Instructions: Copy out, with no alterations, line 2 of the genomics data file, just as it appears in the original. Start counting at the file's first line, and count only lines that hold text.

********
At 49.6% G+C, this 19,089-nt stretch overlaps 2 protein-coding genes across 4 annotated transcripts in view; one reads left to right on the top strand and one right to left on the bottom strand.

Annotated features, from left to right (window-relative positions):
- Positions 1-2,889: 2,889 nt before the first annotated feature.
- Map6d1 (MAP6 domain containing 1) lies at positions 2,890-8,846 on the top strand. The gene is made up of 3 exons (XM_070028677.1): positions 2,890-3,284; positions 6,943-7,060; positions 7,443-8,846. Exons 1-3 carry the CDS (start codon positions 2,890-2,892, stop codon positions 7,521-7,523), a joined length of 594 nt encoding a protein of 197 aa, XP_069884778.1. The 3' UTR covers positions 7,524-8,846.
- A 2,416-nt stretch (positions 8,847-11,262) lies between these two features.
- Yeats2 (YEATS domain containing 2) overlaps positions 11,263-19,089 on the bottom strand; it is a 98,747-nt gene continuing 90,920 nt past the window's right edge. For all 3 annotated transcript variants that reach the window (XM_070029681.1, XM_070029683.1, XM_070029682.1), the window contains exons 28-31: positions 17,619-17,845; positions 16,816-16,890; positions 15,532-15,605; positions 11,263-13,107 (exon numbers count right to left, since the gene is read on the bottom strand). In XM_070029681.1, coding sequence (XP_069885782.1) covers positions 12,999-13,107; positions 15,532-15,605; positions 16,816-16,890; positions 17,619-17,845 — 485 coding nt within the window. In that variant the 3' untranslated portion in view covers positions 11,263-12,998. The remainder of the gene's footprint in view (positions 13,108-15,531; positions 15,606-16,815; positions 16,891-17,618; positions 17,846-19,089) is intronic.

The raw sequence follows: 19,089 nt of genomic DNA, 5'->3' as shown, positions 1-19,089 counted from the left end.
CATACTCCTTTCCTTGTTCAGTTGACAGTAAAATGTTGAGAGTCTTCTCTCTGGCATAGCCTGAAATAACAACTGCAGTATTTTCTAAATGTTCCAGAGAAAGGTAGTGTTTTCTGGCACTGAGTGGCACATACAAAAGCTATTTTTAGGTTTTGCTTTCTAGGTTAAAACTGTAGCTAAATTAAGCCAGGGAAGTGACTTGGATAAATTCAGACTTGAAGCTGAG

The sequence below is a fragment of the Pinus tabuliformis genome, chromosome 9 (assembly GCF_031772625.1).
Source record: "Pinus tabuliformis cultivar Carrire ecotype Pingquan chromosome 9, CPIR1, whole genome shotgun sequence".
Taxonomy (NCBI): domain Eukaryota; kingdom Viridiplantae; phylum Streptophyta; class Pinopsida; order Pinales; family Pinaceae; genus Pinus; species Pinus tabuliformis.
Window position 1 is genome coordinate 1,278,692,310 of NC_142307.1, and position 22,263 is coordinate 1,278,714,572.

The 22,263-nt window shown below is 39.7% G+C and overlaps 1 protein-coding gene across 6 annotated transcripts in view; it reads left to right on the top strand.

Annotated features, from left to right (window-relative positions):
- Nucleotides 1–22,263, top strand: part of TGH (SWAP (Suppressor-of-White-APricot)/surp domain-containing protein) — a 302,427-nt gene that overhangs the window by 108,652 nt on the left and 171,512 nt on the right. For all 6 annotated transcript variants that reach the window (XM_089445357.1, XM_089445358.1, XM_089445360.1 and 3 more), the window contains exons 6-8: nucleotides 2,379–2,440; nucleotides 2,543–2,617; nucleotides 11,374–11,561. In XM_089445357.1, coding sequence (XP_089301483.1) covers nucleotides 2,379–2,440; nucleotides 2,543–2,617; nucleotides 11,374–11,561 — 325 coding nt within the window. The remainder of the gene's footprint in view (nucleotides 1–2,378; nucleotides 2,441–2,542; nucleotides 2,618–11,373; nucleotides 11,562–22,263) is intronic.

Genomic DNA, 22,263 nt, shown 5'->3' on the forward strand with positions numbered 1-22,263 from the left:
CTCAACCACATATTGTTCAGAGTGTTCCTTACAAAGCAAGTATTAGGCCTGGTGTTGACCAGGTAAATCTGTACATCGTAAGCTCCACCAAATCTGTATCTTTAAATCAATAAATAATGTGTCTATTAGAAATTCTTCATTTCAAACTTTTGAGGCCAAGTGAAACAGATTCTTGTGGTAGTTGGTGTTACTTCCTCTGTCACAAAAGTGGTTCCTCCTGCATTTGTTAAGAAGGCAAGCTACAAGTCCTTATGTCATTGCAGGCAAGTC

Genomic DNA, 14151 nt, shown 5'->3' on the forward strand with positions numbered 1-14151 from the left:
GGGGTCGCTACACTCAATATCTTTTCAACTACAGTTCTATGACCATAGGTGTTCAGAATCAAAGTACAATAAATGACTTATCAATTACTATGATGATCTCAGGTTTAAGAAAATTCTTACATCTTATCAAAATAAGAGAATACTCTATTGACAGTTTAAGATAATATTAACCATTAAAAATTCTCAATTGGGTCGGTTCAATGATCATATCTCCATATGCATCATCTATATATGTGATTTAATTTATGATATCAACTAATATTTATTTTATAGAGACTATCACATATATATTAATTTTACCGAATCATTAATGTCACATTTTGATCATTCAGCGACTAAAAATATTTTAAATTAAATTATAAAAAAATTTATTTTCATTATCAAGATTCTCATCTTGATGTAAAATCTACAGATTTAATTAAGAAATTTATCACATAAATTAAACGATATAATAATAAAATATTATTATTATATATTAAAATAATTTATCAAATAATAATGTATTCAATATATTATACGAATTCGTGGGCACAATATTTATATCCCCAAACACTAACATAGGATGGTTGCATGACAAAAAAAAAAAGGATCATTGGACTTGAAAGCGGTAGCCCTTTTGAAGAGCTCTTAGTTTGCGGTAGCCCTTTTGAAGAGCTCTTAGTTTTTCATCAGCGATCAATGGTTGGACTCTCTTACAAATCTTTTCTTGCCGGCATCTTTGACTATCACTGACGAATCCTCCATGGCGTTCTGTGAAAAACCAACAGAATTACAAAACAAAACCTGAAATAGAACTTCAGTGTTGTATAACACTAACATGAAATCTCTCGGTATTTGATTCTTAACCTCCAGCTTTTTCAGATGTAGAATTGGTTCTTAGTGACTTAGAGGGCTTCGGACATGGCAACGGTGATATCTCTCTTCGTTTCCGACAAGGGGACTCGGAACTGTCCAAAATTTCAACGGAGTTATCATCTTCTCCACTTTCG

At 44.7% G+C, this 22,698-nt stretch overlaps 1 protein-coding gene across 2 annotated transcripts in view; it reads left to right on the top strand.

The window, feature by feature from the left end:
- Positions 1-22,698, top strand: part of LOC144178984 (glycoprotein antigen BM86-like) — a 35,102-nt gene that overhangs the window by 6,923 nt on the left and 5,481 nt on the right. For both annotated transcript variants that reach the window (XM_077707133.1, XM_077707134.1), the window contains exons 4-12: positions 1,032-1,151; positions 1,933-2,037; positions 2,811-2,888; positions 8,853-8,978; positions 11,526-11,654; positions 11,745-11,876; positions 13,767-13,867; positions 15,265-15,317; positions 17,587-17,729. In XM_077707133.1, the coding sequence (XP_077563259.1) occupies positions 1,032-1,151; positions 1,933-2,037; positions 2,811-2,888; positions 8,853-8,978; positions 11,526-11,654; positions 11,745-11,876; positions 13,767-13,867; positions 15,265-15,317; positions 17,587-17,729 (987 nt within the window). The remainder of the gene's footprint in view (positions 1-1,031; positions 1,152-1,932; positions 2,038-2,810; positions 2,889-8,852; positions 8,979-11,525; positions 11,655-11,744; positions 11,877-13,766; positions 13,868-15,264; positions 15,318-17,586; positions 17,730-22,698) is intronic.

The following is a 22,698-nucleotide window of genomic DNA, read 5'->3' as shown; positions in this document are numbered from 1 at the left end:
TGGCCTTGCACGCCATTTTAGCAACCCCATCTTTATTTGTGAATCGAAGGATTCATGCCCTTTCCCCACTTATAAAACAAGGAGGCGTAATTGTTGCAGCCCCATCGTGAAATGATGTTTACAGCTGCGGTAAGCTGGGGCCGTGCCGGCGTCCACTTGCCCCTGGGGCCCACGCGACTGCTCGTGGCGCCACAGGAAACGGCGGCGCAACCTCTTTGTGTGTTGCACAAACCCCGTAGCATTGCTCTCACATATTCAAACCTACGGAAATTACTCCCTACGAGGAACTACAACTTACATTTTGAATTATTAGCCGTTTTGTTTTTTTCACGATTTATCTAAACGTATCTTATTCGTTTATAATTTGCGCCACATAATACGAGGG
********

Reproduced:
Annotated features, from left to right (window-relative positions):